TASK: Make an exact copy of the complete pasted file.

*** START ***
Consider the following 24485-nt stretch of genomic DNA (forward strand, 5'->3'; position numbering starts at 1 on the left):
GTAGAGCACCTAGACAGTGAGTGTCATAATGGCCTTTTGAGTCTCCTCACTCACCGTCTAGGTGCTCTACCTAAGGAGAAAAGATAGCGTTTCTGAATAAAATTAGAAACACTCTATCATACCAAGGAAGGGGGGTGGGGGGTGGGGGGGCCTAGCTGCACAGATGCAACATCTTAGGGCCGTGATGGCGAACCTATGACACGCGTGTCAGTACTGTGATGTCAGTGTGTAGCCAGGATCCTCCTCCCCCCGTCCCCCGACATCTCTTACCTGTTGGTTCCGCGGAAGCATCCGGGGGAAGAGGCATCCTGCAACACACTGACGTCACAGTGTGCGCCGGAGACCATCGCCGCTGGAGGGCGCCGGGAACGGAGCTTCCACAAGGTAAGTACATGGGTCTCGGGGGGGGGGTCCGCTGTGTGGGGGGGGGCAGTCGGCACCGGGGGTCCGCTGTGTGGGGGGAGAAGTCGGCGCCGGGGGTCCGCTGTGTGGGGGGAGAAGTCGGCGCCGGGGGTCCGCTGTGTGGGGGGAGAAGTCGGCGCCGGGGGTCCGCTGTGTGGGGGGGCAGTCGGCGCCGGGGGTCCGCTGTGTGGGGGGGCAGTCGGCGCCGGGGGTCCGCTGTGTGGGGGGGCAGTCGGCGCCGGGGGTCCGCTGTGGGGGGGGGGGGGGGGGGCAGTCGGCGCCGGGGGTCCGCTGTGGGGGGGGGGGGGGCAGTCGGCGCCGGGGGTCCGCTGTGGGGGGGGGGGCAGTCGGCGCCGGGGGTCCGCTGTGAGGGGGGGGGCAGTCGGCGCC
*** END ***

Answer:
Consider the following 24485-nt stretch of genomic DNA (forward strand, 5'->3'; position numbering starts at 1 on the left):
GTAGAGCACCTAGACAGTGAGTGTCATAATGGCCTTTTGAGTCTCCTCACTCACCGTCTAGGTGCTCTACCTAAGGAGAAAAGATAGCGTTTCTGAATAAAATTAGAAACACTCTATCATACCAAGGAAGGGGGGTGGGGGGTGGGGGGGCCTAGCTGCACAGATGCAACATCTTAGGGCCGTGATGGCGAACCTATGACACGCGTGTCAGTACTGTGATGTCAGTGTGTAGCCAGGATCCTCCTCCCCCCGTCCCCCGACATCTCTTACCTGTTGGTTCCGCGGAAGCATCCGGGGGAAGAGGCATCCTGCAACACACTGACGTCACAGTGTGCGCCGGAGACCATCGCCGCTGGAGGGCGCCGGGAACGGAGCTTCCACAAGGTAAGTACATGGGTCTCGGGGGGGGGGTCCGCTGTGTGGGGGGGGGCAGTCGGCACCGGGGGTCCGCTGTGTGGGGGGAGAAGTCGGCGCCGGGGGTCCGCTGTGTGGGGGGAGAAGTCGGCGCCGGGGGTCCGCTGTGTGGGGGGAGAAGTCGGCGCCGGGGGTCCGCTGTGTGGGGGGGCAGTCGGCGCCGGGGGTCCGCTGTGTGGGGGGGCAGTCGGCGCCGGGGGTCCGCTGTGTGGGGGGGCAGTCGGCGCCGGGGGTCCGCTGTGGGGGGGGGGGGGGGGGGCAGTCGGCGCCGGGGGTCCGCTGTGGGGGGGGGGGGGGCAGTCGGCGCCGGGGGTCCGCTGTGGGGGGGGGGGCAGTCGGCGCCGGGGGTCCGCTGTGAGGGGGGGGGCAGTCGGCGCC